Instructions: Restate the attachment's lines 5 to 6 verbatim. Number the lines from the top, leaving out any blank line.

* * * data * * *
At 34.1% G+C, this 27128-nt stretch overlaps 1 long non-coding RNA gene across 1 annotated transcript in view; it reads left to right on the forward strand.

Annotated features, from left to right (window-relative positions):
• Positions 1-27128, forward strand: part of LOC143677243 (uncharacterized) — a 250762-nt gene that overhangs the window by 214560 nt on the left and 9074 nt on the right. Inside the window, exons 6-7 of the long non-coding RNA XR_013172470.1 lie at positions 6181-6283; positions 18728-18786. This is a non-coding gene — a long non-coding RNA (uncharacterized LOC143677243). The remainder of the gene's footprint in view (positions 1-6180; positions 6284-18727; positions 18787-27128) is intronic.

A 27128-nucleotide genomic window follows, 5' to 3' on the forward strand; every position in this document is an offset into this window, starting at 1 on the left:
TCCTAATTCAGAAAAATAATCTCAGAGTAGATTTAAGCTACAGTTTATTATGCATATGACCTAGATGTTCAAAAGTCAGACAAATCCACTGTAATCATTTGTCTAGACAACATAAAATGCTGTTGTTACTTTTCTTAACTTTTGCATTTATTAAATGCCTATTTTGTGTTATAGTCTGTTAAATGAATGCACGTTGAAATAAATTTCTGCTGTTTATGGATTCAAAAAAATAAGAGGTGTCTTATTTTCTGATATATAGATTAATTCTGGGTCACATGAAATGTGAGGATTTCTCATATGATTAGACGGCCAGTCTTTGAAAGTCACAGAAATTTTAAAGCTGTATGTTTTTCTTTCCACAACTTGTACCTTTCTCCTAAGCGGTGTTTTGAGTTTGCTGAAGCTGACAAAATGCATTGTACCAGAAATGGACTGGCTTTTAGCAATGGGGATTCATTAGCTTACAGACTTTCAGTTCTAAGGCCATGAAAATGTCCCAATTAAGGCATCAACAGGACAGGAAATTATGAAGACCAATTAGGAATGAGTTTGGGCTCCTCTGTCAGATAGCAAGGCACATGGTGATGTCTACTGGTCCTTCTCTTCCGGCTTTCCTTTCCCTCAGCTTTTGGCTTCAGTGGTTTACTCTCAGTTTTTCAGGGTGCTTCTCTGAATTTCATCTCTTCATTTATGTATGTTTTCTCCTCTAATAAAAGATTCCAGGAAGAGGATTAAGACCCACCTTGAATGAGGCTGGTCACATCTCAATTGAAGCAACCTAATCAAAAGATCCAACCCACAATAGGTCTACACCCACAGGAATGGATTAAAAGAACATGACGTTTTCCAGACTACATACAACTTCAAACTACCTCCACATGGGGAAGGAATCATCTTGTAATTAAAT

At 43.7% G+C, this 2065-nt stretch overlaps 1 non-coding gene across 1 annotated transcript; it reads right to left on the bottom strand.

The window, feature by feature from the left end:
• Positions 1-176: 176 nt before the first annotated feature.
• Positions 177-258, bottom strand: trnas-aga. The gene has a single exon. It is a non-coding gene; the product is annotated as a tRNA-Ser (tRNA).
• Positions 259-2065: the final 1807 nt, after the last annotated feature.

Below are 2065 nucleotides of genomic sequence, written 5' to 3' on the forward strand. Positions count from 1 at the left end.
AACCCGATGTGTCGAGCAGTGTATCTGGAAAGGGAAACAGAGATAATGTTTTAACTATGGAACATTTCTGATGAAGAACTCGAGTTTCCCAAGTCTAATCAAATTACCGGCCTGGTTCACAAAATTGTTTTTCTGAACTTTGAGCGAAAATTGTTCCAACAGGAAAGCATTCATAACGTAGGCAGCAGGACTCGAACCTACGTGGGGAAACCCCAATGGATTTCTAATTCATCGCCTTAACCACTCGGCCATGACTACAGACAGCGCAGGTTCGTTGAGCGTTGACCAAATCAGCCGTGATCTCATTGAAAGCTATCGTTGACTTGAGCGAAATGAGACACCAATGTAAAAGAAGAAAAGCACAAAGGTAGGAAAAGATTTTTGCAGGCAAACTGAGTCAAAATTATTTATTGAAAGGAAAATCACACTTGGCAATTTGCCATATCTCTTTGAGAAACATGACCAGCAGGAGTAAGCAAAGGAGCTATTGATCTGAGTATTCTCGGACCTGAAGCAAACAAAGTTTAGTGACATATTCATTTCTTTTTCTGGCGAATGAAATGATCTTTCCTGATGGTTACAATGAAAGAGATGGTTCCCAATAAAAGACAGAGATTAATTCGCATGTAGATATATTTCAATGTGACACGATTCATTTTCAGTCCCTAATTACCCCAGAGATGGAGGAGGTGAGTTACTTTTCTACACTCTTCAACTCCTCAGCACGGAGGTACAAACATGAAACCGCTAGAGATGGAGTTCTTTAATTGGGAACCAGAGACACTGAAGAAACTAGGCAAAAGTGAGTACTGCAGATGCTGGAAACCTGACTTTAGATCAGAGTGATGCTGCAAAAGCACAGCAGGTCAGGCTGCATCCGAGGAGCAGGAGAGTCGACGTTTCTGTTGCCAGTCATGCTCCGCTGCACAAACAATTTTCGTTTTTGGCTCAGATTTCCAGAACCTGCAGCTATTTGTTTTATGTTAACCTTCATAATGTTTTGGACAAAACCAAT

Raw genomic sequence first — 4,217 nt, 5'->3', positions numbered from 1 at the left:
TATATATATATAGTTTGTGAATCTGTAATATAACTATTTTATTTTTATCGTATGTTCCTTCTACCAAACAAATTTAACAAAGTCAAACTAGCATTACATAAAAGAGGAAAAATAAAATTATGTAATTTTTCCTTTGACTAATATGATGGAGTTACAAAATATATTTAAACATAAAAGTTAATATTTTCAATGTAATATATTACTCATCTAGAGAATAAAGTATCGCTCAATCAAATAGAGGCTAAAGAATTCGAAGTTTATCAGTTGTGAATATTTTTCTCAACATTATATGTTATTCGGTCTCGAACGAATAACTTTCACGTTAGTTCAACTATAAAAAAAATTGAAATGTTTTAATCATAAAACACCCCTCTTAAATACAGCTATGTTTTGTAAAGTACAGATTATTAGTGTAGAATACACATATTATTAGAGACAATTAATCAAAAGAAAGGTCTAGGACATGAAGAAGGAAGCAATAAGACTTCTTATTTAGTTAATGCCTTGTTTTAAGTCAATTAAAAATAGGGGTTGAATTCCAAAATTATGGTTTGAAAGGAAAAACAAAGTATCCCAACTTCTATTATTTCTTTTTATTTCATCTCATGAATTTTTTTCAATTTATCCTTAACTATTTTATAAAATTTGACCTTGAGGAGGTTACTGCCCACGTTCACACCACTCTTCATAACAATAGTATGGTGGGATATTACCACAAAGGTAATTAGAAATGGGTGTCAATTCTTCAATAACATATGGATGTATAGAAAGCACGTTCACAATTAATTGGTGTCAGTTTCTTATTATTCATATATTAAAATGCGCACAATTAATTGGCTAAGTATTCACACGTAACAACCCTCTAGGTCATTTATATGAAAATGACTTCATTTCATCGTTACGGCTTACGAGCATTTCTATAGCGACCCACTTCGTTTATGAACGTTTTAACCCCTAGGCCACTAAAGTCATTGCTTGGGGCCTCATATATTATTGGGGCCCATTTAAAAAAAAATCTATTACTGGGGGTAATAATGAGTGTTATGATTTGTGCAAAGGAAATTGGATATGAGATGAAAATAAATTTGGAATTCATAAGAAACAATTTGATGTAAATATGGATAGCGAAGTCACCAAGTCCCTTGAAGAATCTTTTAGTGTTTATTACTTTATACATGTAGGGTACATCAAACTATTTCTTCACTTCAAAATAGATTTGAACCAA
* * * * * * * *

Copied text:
TCCTAATTCAGAAAAATAATCTCAGAGTAGATTTAAGCTACAGTTTATTATGCATATGACCTAGATGTTCAAAAGTCAGACAAATCCACTGTAATCATTTGTCTAGACAACATAAAATGCTGTTGTTACTTTTCTTAACTTTTGCATTTATTAAATGCCTATTTTGTGTTATAGTCTGTTAAATGAATGCACGTTGAAATAAATTTCTGCTGTTTATGGATTCAAAAAAATAAGAGGTGTCTTATTTTCTGATATATAGATTAATTCTGGGTCACATGAAATGTGAGGATTTCTCATATGATTAGACGGCCAGTCTTTGAAAGTCACAGAAATTTTAAAGCTGTATGTTTTTCTTTCCACAACTTGTACCTTTCTCCTAAGCGGTGTTTTGAGTTTGCTGAAGCTGACAAAATGCATTGTACCAGAAATGGACTGGCTTTTAGCAATGGGGATTCATTAGCTTACAGACTTTCAGTTCTAAGGCCATGAAAATGTCCCAATTAAGGCATCAACAGGACAGGAAATTATGAAGACCAATTAGGAATGAGTTTGGGCTCCTCTGTCAGATAGCAAGGCACATGGTGATGTCTACTGGTCCTTCTCTTCCGGCTTTCCTTTCCCTCAGCTTTTGGCTTCAGTGGTTTACTCTCAGTTTTTCAGGGTGCTTCTCTGAATTTCATCTCTTCATTTATGTATGTTTTCTCCTCTAATAAAAGATTCCAGGAAGAGGATTAAGACCCACCTTGAATGAGGCTGGTCACATCTCAATTGAAGCAACCTAATCAAAAGATCCAACCCACAATAGGTCTACACCCACAGGAATGGATTAAAAGAACATGACGTTTTCCAGACTACATACAACTTCAAACTACCTCCACATGGGGAAGGAATCATCTTGTAATTAAAT

At 43.7% G+C, this 2065-nt stretch overlaps 1 non-coding gene across 1 annotated transcript; it reads right to left on the bottom strand.